South Florida residents heard a sonic boom Friday from two Air Force F-15’s that had been scrambled to intercept an ‘unresponsive’ civilian aircraft in the Palm Beach area.  It is 100 miles from Homestead Air Reserve Base, where the F-15’s are based to Palm Beach and Mar-a-lago.

The jets flew at supersonic speeds and residents were startled by the loud boom, the North American Aerospace Defense Command, NORAD, said in a statement. The two fighters were able to establish communication with the aircraft. This incident occurred at about 7 p.m. ET.  No further details were immediately available.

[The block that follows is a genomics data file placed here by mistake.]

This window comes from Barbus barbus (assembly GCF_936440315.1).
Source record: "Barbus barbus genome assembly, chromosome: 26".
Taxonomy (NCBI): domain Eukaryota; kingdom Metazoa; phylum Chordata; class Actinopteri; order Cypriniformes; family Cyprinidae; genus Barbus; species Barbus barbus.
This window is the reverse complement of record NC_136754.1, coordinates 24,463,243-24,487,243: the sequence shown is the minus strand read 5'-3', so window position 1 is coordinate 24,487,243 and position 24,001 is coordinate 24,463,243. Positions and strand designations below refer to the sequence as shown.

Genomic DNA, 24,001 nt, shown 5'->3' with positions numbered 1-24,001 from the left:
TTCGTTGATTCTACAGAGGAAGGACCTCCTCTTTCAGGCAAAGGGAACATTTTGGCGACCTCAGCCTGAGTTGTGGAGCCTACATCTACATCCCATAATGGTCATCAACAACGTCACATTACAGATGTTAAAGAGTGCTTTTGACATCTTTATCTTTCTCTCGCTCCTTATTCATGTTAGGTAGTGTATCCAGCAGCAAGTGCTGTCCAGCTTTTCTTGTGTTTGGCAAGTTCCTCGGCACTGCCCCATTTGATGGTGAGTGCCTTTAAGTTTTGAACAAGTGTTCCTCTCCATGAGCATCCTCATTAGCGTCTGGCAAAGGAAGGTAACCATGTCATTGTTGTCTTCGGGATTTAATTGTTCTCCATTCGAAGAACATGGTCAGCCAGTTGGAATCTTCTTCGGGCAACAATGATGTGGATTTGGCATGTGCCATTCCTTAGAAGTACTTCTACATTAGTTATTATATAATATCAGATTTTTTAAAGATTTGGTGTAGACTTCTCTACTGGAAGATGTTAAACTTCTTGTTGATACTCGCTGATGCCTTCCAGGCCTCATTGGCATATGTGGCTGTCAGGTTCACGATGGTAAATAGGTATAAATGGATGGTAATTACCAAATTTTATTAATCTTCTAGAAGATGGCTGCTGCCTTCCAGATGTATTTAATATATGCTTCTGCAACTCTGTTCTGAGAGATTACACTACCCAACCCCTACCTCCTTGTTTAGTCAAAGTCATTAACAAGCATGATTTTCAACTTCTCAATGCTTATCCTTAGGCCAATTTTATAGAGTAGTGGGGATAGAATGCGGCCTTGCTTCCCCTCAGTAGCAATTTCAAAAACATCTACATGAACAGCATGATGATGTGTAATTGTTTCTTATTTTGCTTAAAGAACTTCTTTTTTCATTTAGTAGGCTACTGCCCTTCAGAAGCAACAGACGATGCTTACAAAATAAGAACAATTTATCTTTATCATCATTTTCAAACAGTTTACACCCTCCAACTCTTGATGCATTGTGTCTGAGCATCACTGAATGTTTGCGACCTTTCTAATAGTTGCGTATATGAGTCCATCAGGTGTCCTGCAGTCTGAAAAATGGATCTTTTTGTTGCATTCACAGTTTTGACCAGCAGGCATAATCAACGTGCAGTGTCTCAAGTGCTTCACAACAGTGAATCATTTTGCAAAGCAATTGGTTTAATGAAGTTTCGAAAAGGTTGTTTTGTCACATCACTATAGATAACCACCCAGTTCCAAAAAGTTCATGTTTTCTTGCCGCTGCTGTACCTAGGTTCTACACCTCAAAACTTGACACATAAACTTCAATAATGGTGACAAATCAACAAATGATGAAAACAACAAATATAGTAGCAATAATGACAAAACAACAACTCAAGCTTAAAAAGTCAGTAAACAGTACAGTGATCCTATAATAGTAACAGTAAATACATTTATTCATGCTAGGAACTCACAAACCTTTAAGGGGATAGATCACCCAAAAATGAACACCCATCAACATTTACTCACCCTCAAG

“The intent of military intercepts is to have the identified aircraft re-establish communications with local FAA air traffic controllers and instruct the pilot to follow air traffic controllers’ instructions to land safely for follow-on action,” the statement read. – Fox News

Homestead Air Reserve Base is home to the Air Force’s 482d Fighter Wing. The 482nd is a full combat-ready unit that has more than 1,500 members (mostly reservists) and is capable of deployment around the world on short notice.

Homestead was originally established in 1942 as an Army Air Field and then was redesignated Homestead Air Force Base in 1955. In 1992, category five Hurricane Andrew destroyed the base but it was rebuilt and reopened as an Air Reserve Facility in 1994.

Photo of damage to hangar at Homestead Air Force Base caused by Hurricane Andrew by US Air Force
Photo of F-15 on the ramp by US Air Force

Featured image of F-15 breaking the sound barrier by US Air Force

This article was originally published on Fighter Sweep